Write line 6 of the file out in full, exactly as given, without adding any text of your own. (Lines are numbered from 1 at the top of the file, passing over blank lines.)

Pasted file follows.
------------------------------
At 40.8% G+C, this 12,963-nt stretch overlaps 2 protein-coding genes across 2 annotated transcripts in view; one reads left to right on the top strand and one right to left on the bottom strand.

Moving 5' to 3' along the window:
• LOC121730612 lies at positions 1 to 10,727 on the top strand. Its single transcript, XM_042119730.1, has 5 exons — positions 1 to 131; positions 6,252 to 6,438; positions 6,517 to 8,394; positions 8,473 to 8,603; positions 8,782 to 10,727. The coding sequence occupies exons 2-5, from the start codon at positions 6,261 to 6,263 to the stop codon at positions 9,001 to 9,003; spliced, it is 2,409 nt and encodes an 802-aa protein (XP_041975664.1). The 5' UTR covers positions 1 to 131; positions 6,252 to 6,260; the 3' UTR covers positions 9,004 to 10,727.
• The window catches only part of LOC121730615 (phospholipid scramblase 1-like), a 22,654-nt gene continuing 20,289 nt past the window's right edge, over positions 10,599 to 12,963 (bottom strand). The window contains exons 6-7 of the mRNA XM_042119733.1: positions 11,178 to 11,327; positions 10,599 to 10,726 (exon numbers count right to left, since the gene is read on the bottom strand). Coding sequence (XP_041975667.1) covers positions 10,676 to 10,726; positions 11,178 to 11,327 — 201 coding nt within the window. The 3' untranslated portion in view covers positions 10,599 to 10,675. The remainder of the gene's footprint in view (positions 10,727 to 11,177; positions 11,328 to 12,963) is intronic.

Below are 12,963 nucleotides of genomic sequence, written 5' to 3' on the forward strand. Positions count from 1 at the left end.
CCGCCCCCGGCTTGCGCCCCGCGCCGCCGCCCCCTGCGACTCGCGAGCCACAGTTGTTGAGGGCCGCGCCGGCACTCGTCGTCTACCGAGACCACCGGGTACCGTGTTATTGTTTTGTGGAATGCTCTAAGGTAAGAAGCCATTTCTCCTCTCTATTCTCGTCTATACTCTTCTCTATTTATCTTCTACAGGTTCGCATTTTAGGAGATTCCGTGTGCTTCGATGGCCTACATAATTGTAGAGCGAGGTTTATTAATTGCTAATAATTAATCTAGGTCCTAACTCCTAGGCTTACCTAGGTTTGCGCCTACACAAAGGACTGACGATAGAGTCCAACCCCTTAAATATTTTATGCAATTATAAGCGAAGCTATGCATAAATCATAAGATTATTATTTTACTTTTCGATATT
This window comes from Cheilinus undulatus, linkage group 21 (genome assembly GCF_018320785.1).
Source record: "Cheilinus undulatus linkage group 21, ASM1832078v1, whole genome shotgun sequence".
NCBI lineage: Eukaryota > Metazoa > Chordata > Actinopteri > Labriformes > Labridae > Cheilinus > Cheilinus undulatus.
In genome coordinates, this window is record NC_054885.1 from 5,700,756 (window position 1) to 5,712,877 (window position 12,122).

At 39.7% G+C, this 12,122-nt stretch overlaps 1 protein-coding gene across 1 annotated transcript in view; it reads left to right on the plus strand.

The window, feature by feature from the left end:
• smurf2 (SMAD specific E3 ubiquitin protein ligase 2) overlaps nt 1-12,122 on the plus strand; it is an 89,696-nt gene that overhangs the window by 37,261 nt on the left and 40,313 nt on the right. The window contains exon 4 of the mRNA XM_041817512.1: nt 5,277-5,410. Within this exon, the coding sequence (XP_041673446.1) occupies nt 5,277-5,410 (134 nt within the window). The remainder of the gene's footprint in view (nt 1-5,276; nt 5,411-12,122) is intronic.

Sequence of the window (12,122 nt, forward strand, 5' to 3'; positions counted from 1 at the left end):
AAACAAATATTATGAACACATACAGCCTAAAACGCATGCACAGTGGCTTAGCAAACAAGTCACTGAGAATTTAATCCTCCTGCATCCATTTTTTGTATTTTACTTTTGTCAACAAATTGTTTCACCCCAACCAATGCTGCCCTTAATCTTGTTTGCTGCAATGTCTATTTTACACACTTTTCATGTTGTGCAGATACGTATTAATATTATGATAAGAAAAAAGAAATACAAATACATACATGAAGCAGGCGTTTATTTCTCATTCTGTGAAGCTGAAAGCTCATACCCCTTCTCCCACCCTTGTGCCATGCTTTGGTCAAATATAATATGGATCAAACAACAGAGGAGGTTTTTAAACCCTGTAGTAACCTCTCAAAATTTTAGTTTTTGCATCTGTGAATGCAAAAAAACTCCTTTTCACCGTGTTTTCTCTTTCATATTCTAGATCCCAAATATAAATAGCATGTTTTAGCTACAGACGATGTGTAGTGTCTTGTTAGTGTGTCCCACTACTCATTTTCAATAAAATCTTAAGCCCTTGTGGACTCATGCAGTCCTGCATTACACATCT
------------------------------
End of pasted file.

CCGCCCCCGGCTTGCGCCCCGCGCCGCCGCCCCCTGCGACTCGCGAGCCACAGTTGTTGAGGGCCGCGCCGGCACTCGTCGTCTACCGAGACCACCGGGTACCGTGTTATTGTTTTGTGGAATGCTCTAAGGTAAGAAGCCATTTCTCCTCTCTATTCTCGTCTATACTCTTCTCTATTTATCTTCTACAGGTTCGCATTTTAGGAGATTCCGTGTGCTTCGATGGCCTACATAATTGTAGAGCGAGGTTTATTAATTGCTAATAATTAATCTAGGTCCTAACTCCTAGGCTTACCTAGGTTTGCGCCTACACAAAGGACTGACGATAGAGTCCAACCCCTTAAATATTTTATGCAATTATAAGCGAAGCTATGCATAAATCATAAGATTATTATTTTACTTTTCGATATT